Zimbabwe has reported a bumper harvest of maize and other grains capable of feeding for the next one year the country’s 14.65 million people.
According to Zimbabwe’s Second Crop and Livestock Assessment report, traditional grains production for the ending season is estimated at 347 968 tonnes compared to 152 515 tonnes harvested in 2019/2020. The increase in production has been attributed to the amount of rainfall and its distribution.
The report has revealed that most districts in Zimbabwe are harvesting enough maize and traditional grains to last more than 12 months with only a few areas having enough to cater for six months and below.
“In addition to the good rainfall season in the 2020/2021 season, the practice of climate proofed technologies significantly contributed to the increased yield levels supported by well-coordinated input programmes.
The report says, “There was marked improvement in maize yield across the country as a result of increased amount of rainfall and good distribution from the onset of the season in November 2020 to the end of February 2021.”
Under the President Mnangagwa government, new innovations have been implemented to revamp agriculture production. Some of the innovations include; the practice of climate proofed technologies (Pfumvudza/ Intwasa).
Pfumvudza is a crop production intensification approach under which farmers ensure the efficient use of resources (inputs and labour) on a small area of land. This farming concept aims at ensuring food, nutrition and livelihood security at household level.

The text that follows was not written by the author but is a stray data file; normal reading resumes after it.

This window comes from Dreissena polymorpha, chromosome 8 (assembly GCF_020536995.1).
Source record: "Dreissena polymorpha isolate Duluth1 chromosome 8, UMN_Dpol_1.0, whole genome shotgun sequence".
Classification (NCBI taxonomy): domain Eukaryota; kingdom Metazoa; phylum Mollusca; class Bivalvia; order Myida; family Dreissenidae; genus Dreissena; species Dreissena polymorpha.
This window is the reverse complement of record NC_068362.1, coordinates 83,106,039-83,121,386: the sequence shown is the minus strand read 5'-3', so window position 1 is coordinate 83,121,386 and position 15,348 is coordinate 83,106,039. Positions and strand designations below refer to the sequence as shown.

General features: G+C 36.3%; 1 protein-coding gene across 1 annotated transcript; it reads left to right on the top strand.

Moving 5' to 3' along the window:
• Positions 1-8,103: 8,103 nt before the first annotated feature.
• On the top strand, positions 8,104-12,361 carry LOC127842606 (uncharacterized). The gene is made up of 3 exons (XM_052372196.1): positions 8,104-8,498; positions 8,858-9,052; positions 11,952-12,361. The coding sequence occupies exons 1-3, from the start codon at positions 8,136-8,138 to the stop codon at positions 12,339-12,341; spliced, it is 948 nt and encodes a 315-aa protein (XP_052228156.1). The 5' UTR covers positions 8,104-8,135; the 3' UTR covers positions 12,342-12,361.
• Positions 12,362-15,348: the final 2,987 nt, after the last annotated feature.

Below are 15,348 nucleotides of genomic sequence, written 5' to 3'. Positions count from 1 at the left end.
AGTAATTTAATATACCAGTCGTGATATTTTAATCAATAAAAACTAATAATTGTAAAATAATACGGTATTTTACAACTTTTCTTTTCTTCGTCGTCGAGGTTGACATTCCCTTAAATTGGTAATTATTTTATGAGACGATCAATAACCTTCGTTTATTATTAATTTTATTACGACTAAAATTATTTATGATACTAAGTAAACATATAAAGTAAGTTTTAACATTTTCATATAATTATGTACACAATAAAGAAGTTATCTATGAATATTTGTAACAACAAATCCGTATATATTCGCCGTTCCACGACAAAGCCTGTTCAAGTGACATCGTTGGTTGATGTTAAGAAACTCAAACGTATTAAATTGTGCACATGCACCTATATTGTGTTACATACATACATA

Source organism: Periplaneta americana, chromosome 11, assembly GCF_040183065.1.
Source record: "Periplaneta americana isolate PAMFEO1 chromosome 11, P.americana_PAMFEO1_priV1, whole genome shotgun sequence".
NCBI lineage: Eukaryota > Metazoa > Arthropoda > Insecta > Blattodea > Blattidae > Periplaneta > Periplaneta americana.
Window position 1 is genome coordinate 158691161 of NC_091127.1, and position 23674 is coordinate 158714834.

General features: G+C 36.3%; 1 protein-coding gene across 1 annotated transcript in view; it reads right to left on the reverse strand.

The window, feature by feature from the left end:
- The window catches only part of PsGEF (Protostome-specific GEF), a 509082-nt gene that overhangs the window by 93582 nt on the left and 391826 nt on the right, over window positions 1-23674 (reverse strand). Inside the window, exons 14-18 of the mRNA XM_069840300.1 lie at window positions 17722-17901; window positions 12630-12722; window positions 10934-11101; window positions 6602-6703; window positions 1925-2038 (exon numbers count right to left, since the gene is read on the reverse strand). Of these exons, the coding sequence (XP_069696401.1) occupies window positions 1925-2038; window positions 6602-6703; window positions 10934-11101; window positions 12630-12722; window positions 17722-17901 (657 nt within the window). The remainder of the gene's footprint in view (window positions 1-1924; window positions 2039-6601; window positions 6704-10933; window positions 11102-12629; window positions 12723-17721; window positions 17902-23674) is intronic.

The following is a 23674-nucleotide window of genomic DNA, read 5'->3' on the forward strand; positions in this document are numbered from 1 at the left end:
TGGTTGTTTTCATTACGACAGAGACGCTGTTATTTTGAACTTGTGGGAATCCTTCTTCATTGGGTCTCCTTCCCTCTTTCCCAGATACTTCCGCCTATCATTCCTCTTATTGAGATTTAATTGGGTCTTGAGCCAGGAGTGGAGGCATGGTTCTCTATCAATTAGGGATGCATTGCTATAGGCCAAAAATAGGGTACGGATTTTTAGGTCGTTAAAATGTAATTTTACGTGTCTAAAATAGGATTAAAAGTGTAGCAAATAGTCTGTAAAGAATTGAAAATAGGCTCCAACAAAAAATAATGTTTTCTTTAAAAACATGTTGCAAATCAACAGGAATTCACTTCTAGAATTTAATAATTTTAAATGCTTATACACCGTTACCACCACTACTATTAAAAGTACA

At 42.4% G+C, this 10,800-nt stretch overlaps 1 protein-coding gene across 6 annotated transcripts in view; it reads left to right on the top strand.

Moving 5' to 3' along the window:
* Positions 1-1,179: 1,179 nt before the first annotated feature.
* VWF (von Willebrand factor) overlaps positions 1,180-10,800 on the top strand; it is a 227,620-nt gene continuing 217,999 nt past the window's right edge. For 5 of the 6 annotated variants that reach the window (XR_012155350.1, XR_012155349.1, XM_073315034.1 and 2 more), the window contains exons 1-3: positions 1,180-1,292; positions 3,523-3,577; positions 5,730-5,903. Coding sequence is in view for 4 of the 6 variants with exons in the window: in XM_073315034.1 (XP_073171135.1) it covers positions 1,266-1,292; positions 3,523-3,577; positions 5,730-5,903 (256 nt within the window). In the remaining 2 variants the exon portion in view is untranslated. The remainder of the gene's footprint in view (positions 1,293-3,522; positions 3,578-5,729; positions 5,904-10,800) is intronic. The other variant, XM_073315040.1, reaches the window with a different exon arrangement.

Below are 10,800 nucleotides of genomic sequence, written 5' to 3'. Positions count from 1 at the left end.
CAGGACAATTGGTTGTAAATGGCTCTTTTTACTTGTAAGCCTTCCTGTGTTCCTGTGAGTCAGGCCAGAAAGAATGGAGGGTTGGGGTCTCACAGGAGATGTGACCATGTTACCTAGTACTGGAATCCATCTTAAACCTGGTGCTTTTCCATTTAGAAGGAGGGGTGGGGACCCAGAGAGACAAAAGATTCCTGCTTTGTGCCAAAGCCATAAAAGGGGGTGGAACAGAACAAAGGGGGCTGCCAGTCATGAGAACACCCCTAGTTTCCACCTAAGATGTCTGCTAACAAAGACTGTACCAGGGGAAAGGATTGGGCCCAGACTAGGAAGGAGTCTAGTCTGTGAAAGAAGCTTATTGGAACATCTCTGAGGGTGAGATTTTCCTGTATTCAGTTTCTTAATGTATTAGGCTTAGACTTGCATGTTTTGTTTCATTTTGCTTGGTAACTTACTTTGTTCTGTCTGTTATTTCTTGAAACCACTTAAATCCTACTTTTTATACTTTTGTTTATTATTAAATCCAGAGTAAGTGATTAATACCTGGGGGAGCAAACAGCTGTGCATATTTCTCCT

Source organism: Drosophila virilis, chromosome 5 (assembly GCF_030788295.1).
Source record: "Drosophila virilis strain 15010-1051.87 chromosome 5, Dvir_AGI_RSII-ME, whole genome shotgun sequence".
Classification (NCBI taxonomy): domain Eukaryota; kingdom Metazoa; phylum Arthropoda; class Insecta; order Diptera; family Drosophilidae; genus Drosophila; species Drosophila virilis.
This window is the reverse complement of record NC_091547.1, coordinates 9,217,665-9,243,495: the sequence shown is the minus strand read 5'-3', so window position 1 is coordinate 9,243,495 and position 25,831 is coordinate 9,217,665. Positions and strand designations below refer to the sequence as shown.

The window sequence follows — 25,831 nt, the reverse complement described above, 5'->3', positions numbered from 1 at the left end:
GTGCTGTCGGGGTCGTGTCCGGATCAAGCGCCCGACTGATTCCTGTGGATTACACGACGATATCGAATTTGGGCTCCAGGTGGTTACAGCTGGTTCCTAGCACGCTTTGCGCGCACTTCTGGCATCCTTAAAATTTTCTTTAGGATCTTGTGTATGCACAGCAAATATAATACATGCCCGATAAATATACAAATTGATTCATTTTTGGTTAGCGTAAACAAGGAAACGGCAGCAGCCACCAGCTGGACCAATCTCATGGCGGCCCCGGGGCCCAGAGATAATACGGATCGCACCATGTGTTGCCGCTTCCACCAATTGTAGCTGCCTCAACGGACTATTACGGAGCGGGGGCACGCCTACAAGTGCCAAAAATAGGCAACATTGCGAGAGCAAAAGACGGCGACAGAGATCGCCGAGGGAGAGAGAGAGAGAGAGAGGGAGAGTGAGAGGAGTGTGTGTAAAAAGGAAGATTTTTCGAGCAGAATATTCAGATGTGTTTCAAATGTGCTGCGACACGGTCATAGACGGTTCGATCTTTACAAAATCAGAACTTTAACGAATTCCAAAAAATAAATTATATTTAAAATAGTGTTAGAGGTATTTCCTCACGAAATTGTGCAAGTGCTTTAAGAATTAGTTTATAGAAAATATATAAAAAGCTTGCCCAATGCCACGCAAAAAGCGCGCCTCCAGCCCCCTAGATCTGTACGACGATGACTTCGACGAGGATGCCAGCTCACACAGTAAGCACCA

Pfumvudza involves the utilisation of small pieces of land and applying the correct agronomic practices for higher returns. The approach can be used in marginal areas and still give high yields.
A total of 202 037 hectares were put under Pfumvudza maize and 1 066 755 tonnes are expected from that while 50 016 tonnes of sorghum are expected from the 10 634 hectares put under Pfumvudza.
Meanwhile, last week President Emmerson Mnangagwa vowed to propel Zimbabwe to reclaim Africa’s Breadbasket crown through implementing a series of adjustments in the country’s Agriculture systems.
He was speaking at a high-level dialogue on feeding Africa , under the theme “Leadership to scale up successful innovations”.
“In Zimbabwe between 2020 and 2021, crop yield is expected to increase by 199% for maize harvest, 128% for the harvest of traditional grains (and) 94% for cotton harvest,” President Mnangagwa said last week.
President Mnangagwa targets to shift Zimbabwe into a “Prosperous and Empowered Upper Middle Income Status by 2030.”
According to President Mnangagwa, Zimbabwe’s Agriculture and Food Systems Transformation Strategy launched last year premised on achieving a US$8,2 billion agriculture economy by 2025, is anchored on climate-smart technologies, extension services and increased innovations.